While the first few months of quarantine were admittedly filled with “sloth days” and TV binges, Pinkins is now feeling activated. She’s hitting her daily 10,000-step goal, perfecting her London broil recipe, and she’s learning about magic with books about the Kabbalah, Aleister Crowley, Tarot, and astrology.

“It’s a whole new world for me,” she says. “For whatever reason, none of those things ever crossed my life before. I’ve always believed that we are co-creating the universe.”

In addition to tending to her growing reading list—there are no less than 10 books on her bedside table at any given time, she says—she’s been penning essays and even working on a novel of her own.

In this time of pause and learning, Pinkins believes that Red Pill delivers a message that’s needed. “If anything, this pandemic has shown me that for as many of us as they are, that’s how many worlds are existing on top of each other,” she says, noting the absurd battle between maskers and anti-maskers. “I hope that I’ve made a story that captures that.”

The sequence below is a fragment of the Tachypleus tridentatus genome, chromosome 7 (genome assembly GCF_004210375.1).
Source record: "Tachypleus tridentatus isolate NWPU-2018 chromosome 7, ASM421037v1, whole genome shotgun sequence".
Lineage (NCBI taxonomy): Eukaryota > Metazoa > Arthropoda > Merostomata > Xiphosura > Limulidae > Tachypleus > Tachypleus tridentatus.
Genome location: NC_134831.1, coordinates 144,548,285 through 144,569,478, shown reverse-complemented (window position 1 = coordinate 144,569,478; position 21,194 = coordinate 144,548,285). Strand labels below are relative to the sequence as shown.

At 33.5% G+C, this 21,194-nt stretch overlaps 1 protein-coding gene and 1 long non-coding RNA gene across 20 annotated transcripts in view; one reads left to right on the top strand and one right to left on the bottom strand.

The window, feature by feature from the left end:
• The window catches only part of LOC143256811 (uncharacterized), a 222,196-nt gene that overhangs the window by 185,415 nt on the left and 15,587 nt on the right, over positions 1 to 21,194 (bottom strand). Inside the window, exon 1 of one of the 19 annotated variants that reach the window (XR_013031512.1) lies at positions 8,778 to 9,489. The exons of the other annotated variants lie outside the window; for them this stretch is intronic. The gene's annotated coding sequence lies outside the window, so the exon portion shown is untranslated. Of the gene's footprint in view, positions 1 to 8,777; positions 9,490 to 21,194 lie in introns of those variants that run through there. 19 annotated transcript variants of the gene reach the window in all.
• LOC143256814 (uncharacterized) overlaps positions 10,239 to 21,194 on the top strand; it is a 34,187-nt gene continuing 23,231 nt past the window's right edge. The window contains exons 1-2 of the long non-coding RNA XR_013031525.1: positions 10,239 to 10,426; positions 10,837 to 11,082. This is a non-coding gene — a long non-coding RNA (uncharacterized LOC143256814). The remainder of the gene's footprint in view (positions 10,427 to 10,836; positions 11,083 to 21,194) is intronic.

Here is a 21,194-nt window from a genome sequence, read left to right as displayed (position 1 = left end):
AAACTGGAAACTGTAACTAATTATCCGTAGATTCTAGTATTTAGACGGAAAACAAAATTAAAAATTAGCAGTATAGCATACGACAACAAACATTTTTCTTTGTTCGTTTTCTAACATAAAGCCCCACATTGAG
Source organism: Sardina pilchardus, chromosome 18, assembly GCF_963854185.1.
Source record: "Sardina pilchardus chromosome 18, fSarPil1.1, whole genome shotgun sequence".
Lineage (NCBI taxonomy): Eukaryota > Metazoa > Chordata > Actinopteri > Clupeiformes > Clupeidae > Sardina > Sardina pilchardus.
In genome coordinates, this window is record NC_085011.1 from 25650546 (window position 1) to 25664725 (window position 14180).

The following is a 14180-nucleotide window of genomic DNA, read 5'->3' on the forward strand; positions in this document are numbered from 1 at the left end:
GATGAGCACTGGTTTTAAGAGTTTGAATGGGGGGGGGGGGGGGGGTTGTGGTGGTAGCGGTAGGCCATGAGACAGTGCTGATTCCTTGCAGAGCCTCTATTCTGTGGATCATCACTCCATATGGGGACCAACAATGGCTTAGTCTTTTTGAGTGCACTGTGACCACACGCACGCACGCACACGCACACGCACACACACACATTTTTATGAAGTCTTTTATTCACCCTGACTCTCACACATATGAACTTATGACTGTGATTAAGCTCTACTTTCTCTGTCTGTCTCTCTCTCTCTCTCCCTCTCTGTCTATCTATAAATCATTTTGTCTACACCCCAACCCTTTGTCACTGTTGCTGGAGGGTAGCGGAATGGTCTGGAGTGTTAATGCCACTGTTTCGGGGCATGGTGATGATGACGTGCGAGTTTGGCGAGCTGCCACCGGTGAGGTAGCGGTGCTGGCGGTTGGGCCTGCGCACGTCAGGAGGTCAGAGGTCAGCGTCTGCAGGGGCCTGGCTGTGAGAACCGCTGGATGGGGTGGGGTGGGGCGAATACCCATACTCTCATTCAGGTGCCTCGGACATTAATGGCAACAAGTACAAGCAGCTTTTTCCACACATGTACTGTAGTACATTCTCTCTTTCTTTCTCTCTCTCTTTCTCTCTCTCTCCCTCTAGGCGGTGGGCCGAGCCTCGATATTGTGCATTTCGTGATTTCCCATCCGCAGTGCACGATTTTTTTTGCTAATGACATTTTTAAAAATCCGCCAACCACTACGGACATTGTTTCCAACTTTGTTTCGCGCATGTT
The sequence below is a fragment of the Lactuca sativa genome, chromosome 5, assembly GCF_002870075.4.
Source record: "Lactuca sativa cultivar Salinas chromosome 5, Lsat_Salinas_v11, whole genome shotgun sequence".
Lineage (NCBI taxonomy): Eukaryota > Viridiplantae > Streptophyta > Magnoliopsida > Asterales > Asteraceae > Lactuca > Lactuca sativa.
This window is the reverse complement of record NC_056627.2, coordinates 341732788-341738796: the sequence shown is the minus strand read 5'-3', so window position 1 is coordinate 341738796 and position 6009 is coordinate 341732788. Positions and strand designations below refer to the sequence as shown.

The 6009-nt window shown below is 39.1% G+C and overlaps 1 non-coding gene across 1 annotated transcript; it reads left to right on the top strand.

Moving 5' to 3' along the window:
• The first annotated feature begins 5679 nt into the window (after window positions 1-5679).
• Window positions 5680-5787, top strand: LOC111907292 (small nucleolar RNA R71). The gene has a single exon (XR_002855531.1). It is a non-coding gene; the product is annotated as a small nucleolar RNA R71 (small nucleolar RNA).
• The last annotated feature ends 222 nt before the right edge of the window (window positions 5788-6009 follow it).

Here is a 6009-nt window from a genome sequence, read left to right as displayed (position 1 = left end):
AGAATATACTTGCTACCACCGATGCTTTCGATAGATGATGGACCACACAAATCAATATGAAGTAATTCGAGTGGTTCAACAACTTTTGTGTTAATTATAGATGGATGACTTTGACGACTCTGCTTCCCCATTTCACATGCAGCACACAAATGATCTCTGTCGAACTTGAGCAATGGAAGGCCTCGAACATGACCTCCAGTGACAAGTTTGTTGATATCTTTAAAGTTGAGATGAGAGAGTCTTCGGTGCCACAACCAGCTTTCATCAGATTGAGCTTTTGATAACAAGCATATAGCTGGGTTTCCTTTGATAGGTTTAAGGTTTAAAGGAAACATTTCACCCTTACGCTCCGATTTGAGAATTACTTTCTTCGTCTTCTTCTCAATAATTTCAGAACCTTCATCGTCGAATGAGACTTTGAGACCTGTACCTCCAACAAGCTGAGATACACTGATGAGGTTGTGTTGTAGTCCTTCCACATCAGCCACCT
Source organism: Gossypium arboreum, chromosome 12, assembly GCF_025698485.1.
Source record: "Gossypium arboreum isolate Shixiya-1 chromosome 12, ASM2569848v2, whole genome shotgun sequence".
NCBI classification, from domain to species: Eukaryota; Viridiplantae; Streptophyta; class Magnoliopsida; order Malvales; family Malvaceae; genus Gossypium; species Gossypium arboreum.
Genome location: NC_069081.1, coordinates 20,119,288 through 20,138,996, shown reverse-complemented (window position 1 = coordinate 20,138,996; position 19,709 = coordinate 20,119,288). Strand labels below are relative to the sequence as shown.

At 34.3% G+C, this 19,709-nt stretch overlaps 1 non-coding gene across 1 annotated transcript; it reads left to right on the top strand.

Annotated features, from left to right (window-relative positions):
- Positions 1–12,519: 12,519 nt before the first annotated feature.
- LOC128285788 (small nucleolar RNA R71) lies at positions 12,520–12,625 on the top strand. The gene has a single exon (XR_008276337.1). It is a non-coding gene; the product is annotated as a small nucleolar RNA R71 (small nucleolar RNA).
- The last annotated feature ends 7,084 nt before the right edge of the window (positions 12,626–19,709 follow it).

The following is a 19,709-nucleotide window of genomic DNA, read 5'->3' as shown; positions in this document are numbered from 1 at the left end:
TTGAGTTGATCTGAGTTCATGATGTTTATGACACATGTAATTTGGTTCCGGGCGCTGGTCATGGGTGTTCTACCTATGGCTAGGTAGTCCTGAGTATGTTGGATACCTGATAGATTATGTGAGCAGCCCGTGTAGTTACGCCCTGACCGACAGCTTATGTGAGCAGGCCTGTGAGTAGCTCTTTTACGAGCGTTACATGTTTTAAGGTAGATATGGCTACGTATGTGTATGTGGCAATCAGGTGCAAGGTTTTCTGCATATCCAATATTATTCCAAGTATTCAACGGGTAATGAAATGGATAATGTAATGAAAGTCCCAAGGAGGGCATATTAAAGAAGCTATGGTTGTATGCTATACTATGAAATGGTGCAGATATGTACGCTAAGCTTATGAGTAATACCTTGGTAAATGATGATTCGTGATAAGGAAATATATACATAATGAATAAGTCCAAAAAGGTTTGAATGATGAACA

MEDIUM: Why I am Fed Up with Performative Activism from White and Black Theater Makers

2020 gifted us the perfect storm to herald the winds of societal change. First, a global pandemic, which was an emergency until it was discovered to be killing primarily Black people. Second, the murder of Ahmaud Arbery, hunted down like a deer by the McMichaels in Georgia. Then on the same day we see Canadian Amy Cooper weaponize whiteness against Harvard Grad Christian Cooper. The straw that broke the camel’s back was watching Minneapolis Police Officer Derek Chauvin casually snuff out the life of George Floyd.




5 Votes

BLUEFIELD, WEST VIRGINIA: A father and son, Joseph and Bailey Davidson, were deer hunting yesterday when they were startled by a gnarly creature devouring their fresh kill. Joseph nearly shot the thing when his son, Bailey  shouted out,” That thing looks human Pa!”

The creature woman turned around and attacked them. It chased them to their truck, jumped on the roof and hood, smashed in the windshield and they sped off with the creature hanging on.

They swerved toward a tree and knocked it off. They watched it in the rearview window jumping up and down screaming. Bailey said, “It looked like Karen Black in Trilogy of Terror. It looked just like that Zuni Voodoo doll,”

— Read More —